Sun's Bray to Microsoft's Matusow: "In your dreams"

Sun's Bray to Microsoft's Matusow: "In your dreams"

Summary: If you've spent any time with Sun's director of Web technologies Tim Bray (either in person or virtually, with his blog), then you'd probably get the same impression that I have of Bray. Smart.

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TOPICS: Microsoft
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If you've spent any time with Sun's director of Web technologies Tim Bray (either in person or virtually, with his blog), then you'd probably get the same impression that I have of Bray. Smart.  Centered. Very zen.  Doesn't mind a good debate, but sticks to the technical merits.  Checks his ego at the door (at least when he's in public which is my only experience with him).  Determined.  So, it was with a bit of suprise that I saw him (in his blog) telling-off Microsoft's grand poo-bah of standards and open source Jason Matusow.  According to Andy Updegrove (lawyer for the OASIS consortium, the publisher of the OpenDocument specification), Matusow was reported in numerous places to have responded to ODF's ratification as an international standard as saying:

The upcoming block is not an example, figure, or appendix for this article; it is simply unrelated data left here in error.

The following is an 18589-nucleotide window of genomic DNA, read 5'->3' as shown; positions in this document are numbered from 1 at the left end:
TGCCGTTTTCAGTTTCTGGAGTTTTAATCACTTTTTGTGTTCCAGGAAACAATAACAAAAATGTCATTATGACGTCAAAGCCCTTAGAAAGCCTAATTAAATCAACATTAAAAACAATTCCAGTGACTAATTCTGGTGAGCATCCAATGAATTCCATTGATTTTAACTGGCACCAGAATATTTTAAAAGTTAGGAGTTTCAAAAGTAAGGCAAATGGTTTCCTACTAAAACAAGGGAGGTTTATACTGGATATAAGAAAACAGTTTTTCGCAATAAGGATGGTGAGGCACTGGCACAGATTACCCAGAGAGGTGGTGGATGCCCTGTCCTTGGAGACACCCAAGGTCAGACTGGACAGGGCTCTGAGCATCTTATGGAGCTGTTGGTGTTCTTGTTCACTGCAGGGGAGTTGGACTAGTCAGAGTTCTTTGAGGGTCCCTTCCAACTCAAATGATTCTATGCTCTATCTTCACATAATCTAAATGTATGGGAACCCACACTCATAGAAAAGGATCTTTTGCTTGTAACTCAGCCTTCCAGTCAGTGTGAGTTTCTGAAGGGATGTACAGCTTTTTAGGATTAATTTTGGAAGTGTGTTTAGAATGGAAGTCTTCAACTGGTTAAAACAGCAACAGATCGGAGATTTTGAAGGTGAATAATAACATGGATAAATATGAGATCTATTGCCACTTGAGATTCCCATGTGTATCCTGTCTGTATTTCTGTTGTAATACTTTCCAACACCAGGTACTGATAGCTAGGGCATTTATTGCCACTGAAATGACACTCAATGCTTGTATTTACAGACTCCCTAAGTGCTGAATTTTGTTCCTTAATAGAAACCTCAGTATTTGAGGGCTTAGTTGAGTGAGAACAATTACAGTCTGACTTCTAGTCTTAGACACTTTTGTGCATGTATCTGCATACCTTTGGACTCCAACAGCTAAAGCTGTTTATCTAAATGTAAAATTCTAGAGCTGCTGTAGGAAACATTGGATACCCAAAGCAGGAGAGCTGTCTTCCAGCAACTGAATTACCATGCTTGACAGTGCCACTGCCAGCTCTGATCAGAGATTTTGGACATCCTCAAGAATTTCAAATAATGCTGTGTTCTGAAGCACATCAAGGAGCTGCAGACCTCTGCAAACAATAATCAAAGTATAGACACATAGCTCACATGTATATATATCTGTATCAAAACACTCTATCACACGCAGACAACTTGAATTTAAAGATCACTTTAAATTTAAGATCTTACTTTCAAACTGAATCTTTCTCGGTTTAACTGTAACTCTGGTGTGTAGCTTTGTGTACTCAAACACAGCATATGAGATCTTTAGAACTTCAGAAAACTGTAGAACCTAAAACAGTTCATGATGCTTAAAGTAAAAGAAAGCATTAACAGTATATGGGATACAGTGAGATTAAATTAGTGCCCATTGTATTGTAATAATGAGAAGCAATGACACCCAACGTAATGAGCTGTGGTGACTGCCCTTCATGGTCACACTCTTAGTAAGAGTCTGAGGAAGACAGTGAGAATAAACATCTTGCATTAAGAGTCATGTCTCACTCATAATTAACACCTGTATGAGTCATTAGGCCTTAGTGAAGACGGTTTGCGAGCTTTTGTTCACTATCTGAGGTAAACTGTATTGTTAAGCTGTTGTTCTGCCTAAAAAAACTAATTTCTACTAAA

There are hundreds of industry-specific XML schemas used right now by industries spanning health care, real estate, insurance, finance and others. ODF is yet another XML-based format in the market....The ODF format is limited to the features and performance of OpenOffice and StarOffice and would not satisfy most of our Microsoft Office customers today.

Bray riposted: